In what is likely the most extensive profile of author James Patterson I’ve read, we are bombarded by a plethora of incredible statistics: Patterson outsells John Grisham, Stephen King and Dan Brown combined; he authored one in every 17 hardback novels bought in the U.S. since 2006; and he has written 51 New York Times bestsellers to date (35 of which went to the number one slot).
As the most borrowed author in Britain, Patterson appears to owe his success to two things: his background as a collaboration-dependant advertising executive at J. Walter Thompson and the increasingly risk-averse publishing houses. On the former:
Patterson and his publisher […] have an unconventional relationship. Despite [his] support staff and his prodigious output, Patterson is intimately involved in the publication of his books. […] He handles all of his own advertising and closely monitors just about every other step of the publication process, from the design of his jackets to the timing of his books’ release to their placement in stores. […]
To maintain his frenetic pace of production, Patterson now uses co-authors for nearly all of his books. He is part executive producer, part head writer, setting out the vision for each book or series and then ensuring that his writers stay the course. This kind of collaboration is second nature to Patterson from his advertising days, and it’s certainly common in other creative industries, including television. But writing a novel is not the same thing. […] Books, at least in their traditional conception, are the product of one person’s imagination and sensibility, rendered in a singular, unreproducible style and voice.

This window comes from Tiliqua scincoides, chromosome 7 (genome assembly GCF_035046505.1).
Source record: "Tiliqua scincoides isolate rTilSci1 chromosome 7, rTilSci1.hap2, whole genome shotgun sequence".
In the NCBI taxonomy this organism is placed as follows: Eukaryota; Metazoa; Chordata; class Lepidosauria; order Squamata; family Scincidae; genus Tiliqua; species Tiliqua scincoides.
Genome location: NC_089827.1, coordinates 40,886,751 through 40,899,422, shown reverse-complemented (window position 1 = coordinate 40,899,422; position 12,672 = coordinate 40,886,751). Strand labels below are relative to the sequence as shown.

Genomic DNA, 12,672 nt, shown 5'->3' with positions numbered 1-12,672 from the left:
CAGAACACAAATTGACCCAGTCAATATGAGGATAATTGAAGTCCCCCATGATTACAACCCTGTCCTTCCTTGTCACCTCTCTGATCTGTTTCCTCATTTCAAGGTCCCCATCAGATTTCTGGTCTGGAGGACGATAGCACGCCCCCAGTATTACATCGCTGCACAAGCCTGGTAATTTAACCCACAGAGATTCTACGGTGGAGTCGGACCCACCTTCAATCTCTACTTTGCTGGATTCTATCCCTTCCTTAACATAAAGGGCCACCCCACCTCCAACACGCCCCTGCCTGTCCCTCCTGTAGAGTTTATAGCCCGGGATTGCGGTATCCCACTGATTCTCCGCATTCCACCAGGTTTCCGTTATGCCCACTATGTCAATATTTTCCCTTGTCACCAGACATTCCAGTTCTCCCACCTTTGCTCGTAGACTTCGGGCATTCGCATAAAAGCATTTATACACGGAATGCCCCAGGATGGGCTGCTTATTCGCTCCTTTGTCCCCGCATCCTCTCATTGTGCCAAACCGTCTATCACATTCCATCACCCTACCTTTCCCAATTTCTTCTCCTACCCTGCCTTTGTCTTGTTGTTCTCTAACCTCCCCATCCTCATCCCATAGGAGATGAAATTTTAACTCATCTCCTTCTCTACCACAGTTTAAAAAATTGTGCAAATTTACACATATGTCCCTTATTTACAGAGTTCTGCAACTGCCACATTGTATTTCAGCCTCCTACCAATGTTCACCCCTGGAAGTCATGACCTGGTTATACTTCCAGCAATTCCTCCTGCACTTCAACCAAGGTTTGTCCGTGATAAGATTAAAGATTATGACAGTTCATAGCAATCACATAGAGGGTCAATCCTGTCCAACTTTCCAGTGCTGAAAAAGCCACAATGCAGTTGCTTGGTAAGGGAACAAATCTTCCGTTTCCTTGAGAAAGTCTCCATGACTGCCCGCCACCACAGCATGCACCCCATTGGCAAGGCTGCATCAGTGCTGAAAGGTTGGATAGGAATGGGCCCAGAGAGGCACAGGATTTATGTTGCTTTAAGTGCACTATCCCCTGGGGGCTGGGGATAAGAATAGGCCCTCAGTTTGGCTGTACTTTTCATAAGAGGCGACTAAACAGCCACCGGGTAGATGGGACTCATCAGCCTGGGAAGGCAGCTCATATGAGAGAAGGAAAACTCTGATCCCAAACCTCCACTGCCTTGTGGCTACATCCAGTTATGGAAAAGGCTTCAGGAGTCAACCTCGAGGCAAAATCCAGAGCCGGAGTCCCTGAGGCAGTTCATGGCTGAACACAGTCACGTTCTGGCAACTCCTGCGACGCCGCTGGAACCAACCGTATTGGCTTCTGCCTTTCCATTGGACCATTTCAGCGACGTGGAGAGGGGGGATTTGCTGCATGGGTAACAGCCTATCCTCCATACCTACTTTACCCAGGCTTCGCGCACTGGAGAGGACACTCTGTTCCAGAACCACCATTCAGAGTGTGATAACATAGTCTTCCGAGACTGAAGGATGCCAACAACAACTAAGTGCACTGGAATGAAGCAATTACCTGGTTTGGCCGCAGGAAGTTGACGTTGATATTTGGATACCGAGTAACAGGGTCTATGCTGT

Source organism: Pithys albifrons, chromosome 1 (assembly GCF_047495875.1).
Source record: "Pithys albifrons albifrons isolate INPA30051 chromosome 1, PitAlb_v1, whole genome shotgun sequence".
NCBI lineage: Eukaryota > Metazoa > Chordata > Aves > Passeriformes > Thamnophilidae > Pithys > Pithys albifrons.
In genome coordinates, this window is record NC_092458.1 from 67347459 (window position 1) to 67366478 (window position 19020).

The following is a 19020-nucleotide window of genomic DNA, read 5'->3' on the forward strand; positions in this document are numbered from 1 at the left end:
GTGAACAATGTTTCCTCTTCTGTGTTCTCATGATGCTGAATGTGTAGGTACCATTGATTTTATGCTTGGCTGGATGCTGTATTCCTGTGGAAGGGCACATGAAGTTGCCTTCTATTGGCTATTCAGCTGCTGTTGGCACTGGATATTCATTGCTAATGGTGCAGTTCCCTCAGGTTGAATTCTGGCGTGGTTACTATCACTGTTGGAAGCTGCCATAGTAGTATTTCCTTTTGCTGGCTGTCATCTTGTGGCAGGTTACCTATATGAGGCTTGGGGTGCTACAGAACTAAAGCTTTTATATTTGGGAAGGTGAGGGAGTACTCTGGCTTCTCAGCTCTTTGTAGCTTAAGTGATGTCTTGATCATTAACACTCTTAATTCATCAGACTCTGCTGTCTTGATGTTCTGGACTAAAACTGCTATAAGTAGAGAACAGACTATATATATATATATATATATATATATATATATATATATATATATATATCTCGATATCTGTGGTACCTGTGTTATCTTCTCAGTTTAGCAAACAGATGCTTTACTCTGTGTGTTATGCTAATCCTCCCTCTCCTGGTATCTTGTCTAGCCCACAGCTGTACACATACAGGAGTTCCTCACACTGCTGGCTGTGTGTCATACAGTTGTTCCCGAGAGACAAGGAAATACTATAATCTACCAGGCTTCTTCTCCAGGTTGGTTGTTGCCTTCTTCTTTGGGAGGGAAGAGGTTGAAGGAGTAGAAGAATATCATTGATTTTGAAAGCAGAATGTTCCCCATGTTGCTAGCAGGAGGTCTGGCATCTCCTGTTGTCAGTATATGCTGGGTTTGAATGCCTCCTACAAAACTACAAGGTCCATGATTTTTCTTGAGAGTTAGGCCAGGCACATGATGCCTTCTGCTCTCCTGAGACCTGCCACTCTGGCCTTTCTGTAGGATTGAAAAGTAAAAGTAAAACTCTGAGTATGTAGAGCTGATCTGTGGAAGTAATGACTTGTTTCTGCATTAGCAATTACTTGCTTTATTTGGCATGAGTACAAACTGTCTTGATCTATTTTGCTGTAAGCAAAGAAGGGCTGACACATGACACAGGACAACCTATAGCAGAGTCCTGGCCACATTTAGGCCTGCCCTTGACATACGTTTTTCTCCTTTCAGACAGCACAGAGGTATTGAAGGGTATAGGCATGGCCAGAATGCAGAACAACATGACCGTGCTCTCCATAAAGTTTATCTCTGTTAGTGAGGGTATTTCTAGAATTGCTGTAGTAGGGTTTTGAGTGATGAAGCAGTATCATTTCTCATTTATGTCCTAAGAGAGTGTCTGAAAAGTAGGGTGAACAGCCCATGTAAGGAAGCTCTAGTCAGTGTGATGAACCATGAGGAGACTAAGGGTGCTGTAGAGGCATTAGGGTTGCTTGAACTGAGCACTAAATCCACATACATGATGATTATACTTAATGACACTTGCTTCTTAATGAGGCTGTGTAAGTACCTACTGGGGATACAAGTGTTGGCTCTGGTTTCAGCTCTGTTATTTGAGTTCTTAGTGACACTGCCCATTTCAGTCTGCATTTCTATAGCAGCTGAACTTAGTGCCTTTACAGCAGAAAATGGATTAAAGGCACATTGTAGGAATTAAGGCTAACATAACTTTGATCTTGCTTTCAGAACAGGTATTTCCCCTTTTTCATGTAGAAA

For the latter, you can see the large paragraphs I would excerpt by searching for “The story of the blockbuster’s explosion” and “Barnes & Noble was caught in the crossfire “.
I also enjoyed Patterson’s thoughts on writing for an audience:
If you want to write for yourself, get a diary. If you want to write for a few friends, get a blog. But if you want to write for a lot of people, think about them a little bit. What do they like? What are their needs? A lot of people in this country go through their days numb. They need to be entertained. They need to feel something.